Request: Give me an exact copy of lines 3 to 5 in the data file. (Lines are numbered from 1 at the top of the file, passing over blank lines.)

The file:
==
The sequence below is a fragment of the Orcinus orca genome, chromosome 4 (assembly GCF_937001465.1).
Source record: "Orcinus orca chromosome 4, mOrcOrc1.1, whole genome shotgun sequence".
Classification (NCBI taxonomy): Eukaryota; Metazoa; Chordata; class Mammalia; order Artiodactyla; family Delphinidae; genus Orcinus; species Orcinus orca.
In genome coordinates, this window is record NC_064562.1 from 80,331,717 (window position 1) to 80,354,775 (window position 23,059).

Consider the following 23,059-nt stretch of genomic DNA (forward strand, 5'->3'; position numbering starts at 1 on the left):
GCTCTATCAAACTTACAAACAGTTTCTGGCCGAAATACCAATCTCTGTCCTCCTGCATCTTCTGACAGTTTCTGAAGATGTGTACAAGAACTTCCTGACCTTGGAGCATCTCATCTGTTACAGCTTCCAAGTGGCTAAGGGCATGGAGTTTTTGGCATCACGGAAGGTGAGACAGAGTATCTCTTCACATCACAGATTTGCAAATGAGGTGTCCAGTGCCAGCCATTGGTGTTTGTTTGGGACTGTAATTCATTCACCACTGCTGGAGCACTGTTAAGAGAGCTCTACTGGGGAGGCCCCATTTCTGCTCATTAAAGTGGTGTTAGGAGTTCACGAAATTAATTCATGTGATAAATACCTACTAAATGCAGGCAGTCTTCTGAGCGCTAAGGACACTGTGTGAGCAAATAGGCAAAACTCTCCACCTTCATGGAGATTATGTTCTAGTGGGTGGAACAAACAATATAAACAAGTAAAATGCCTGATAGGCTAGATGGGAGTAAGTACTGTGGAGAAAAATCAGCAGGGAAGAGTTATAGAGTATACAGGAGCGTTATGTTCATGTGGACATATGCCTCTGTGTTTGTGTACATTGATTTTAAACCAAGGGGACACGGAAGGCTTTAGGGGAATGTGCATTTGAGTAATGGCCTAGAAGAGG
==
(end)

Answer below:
Classification (NCBI taxonomy): Eukaryota; Metazoa; Chordata; class Mammalia; order Artiodactyla; family Delphinidae; genus Orcinus; species Orcinus orca.
In genome coordinates, this window is record NC_064562.1 from 80,331,717 (window position 1) to 80,354,775 (window position 23,059).

Consider the following 23,059-nt stretch of genomic DNA (forward strand, 5'->3'; position numbering starts at 1 on the left):